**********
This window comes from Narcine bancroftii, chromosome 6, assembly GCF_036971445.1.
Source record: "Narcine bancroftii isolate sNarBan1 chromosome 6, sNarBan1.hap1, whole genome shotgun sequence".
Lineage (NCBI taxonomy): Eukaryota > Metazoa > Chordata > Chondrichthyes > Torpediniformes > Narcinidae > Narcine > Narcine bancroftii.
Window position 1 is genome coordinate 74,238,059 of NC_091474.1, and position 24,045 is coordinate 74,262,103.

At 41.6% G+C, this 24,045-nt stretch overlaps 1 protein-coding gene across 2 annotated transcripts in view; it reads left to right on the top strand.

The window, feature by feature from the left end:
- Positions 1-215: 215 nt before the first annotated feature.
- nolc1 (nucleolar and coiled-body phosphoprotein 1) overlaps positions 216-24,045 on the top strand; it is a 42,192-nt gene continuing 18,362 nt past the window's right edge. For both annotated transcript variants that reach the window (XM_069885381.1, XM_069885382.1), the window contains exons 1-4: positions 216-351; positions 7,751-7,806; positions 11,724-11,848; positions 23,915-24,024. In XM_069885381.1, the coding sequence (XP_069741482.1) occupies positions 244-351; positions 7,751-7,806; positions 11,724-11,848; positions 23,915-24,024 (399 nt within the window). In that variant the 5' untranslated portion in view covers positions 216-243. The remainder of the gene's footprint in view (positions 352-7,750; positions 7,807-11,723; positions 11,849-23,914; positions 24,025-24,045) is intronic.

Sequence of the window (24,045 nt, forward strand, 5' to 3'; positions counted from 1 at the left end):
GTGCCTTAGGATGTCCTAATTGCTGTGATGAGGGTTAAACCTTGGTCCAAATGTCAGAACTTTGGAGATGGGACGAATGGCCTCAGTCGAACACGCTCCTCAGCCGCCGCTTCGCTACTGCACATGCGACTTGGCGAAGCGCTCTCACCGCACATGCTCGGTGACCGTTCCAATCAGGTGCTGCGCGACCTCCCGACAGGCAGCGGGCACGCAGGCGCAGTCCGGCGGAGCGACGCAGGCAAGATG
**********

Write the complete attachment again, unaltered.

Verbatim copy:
This window comes from Narcine bancroftii, chromosome 6, assembly GCF_036971445.1.
Source record: "Narcine bancroftii isolate sNarBan1 chromosome 6, sNarBan1.hap1, whole genome shotgun sequence".
Lineage (NCBI taxonomy): Eukaryota > Metazoa > Chordata > Chondrichthyes > Torpediniformes > Narcinidae > Narcine > Narcine bancroftii.
Window position 1 is genome coordinate 74,238,059 of NC_091474.1, and position 24,045 is coordinate 74,262,103.

At 41.6% G+C, this 24,045-nt stretch overlaps 1 protein-coding gene across 2 annotated transcripts in view; it reads left to right on the top strand.

The window, feature by feature from the left end:
- Positions 1-215: 215 nt before the first annotated feature.
- nolc1 (nucleolar and coiled-body phosphoprotein 1) overlaps positions 216-24,045 on the top strand; it is a 42,192-nt gene continuing 18,362 nt past the window's right edge. For both annotated transcript variants that reach the window (XM_069885381.1, XM_069885382.1), the window contains exons 1-4: positions 216-351; positions 7,751-7,806; positions 11,724-11,848; positions 23,915-24,024. In XM_069885381.1, the coding sequence (XP_069741482.1) occupies positions 244-351; positions 7,751-7,806; positions 11,724-11,848; positions 23,915-24,024 (399 nt within the window). In that variant the 5' untranslated portion in view covers positions 216-243. The remainder of the gene's footprint in view (positions 352-7,750; positions 7,807-11,723; positions 11,849-23,914; positions 24,025-24,045) is intronic.

Sequence of the window (24,045 nt, forward strand, 5' to 3'; positions counted from 1 at the left end):
GTGCCTTAGGATGTCCTAATTGCTGTGATGAGGGTTAAACCTTGGTCCAAATGTCAGAACTTTGGAGATGGGACGAATGGCCTCAGTCGAACACGCTCCTCAGCCGCCGCTTCGCTACTGCACATGCGACTTGGCGAAGCGCTCTCACCGCACATGCTCGGTGACCGTTCCAATCAGGTGCTGCGCGACCTCCCGACAGGCAGCGGGCACGCAGGCGCAGTCCGGCGGAGCGACGCAGGCAAGATG